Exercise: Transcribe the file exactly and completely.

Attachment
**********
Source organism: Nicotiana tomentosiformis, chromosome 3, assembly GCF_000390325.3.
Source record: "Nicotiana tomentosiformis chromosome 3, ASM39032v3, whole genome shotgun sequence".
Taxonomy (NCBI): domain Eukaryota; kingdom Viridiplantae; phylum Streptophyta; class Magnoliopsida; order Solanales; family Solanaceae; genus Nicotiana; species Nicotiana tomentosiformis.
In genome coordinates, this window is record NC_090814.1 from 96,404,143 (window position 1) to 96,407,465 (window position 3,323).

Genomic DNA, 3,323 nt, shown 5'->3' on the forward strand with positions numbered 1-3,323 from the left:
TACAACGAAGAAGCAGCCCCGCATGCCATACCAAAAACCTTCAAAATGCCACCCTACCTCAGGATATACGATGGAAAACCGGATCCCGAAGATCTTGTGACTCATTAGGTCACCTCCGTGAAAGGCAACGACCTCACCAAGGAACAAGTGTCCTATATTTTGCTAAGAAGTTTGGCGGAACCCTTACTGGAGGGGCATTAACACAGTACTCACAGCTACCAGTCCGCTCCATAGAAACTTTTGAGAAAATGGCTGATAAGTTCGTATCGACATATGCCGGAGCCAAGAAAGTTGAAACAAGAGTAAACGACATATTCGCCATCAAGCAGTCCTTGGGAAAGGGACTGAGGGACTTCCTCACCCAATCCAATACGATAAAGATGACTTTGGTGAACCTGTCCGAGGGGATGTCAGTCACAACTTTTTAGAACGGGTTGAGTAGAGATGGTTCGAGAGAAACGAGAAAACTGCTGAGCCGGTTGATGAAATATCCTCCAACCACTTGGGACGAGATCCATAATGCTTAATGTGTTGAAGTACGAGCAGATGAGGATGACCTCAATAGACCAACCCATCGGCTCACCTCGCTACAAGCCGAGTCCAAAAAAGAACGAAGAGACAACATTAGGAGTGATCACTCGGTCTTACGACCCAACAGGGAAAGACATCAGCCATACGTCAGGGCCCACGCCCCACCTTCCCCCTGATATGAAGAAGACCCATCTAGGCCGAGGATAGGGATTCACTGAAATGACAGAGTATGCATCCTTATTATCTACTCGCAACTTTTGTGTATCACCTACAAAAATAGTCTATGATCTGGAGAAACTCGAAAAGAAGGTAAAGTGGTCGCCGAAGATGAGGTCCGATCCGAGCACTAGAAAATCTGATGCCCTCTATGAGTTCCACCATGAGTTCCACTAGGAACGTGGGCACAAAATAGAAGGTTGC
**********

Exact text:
Source organism: Nicotiana tomentosiformis, chromosome 3, assembly GCF_000390325.3.
Source record: "Nicotiana tomentosiformis chromosome 3, ASM39032v3, whole genome shotgun sequence".
Taxonomy (NCBI): domain Eukaryota; kingdom Viridiplantae; phylum Streptophyta; class Magnoliopsida; order Solanales; family Solanaceae; genus Nicotiana; species Nicotiana tomentosiformis.
In genome coordinates, this window is record NC_090814.1 from 96,404,143 (window position 1) to 96,407,465 (window position 3,323).

Genomic DNA, 3,323 nt, shown 5'->3' on the forward strand with positions numbered 1-3,323 from the left:
TACAACGAAGAAGCAGCCCCGCATGCCATACCAAAAACCTTCAAAATGCCACCCTACCTCAGGATATACGATGGAAAACCGGATCCCGAAGATCTTGTGACTCATTAGGTCACCTCCGTGAAAGGCAACGACCTCACCAAGGAACAAGTGTCCTATATTTTGCTAAGAAGTTTGGCGGAACCCTTACTGGAGGGGCATTAACACAGTACTCACAGCTACCAGTCCGCTCCATAGAAACTTTTGAGAAAATGGCTGATAAGTTCGTATCGACATATGCCGGAGCCAAGAAAGTTGAAACAAGAGTAAACGACATATTCGCCATCAAGCAGTCCTTGGGAAAGGGACTGAGGGACTTCCTCACCCAATCCAATACGATAAAGATGACTTTGGTGAACCTGTCCGAGGGGATGTCAGTCACAACTTTTTAGAACGGGTTGAGTAGAGATGGTTCGAGAGAAACGAGAAAACTGCTGAGCCGGTTGATGAAATATCCTCCAACCACTTGGGACGAGATCCATAATGCTTAATGTGTTGAAGTACGAGCAGATGAGGATGACCTCAATAGACCAACCCATCGGCTCACCTCGCTACAAGCCGAGTCCAAAAAAGAACGAAGAGACAACATTAGGAGTGATCACTCGGTCTTACGACCCAACAGGGAAAGACATCAGCCATACGTCAGGGCCCACGCCCCACCTTCCCCCTGATATGAAGAAGACCCATCTAGGCCGAGGATAGGGATTCACTGAAATGACAGAGTATGCATCCTTATTATCTACTCGCAACTTTTGTGTATCACCTACAAAAATAGTCTATGATCTGGAGAAACTCGAAAAGAAGGTAAAGTGGTCGCCGAAGATGAGGTCCGATCCGAGCACTAGAAAATCTGATGCCCTCTATGAGTTCCACCATGAGTTCCACTAGGAACGTGGGCACAAAATAGAAGGTTGC